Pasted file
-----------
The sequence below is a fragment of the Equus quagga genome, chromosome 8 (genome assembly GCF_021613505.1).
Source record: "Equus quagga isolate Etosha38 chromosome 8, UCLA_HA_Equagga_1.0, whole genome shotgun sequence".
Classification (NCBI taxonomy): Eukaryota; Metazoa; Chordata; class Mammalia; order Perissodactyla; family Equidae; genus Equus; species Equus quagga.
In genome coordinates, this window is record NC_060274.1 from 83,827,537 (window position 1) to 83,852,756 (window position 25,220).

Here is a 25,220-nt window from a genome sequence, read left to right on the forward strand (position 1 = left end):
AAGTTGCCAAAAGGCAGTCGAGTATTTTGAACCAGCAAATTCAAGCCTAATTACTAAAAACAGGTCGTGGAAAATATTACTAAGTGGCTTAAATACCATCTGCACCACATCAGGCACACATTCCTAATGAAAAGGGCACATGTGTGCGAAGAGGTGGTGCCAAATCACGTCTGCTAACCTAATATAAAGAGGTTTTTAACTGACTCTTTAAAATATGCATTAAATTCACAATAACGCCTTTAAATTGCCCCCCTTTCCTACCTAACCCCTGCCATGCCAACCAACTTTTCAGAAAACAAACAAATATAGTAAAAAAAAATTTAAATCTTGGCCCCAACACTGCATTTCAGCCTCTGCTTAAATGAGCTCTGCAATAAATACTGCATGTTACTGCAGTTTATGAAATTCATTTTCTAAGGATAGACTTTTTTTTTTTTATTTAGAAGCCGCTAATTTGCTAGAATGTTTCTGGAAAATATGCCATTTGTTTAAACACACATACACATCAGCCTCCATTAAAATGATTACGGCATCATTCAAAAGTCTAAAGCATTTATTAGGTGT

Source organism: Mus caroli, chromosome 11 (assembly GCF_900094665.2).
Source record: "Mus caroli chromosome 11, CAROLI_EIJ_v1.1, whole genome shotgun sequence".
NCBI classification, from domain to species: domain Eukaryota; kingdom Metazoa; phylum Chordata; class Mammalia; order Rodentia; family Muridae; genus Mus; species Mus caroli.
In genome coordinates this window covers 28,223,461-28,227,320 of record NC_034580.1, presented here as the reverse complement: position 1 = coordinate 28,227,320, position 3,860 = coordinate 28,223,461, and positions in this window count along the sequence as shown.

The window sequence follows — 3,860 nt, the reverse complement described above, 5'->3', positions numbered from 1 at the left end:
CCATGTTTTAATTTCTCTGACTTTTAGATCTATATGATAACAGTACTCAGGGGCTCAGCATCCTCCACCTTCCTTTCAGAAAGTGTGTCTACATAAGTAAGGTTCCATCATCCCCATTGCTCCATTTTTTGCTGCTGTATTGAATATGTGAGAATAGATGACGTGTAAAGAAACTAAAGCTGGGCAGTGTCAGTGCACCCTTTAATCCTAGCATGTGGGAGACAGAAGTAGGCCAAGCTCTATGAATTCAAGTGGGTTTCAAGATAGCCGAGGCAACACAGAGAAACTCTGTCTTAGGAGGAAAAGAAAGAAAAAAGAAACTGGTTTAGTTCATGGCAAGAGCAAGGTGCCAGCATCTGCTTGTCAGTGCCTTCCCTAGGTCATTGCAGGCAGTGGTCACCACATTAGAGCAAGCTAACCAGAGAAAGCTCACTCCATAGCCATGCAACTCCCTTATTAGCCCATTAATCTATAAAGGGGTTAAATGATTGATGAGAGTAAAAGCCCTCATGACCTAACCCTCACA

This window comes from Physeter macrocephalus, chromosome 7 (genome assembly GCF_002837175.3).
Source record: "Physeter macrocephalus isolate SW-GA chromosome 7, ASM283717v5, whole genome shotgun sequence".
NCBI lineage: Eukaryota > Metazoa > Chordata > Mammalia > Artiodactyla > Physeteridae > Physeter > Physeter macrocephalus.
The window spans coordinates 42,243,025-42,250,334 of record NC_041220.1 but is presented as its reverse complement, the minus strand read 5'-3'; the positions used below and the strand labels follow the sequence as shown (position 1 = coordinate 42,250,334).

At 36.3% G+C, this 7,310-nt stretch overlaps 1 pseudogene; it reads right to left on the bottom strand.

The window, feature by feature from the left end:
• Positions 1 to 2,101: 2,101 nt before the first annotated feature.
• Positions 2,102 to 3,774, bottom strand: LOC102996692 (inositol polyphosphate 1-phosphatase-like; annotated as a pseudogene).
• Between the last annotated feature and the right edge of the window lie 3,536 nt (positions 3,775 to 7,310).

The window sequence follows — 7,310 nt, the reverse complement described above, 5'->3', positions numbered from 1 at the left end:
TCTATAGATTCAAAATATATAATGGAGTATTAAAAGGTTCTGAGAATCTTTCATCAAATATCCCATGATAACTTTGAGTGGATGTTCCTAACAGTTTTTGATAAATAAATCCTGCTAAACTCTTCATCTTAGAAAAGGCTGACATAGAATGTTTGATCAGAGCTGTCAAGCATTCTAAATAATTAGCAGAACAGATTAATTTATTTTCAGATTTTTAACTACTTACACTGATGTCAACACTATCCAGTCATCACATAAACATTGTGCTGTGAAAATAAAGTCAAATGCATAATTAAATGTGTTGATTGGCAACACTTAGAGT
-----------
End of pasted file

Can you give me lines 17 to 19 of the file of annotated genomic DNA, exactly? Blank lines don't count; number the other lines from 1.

At 36.3% G+C, this 7,310-nt stretch overlaps 1 pseudogene; it reads right to left on the bottom strand.

The window, feature by feature from the left end:
• Positions 1 to 2,101: 2,101 nt before the first annotated feature.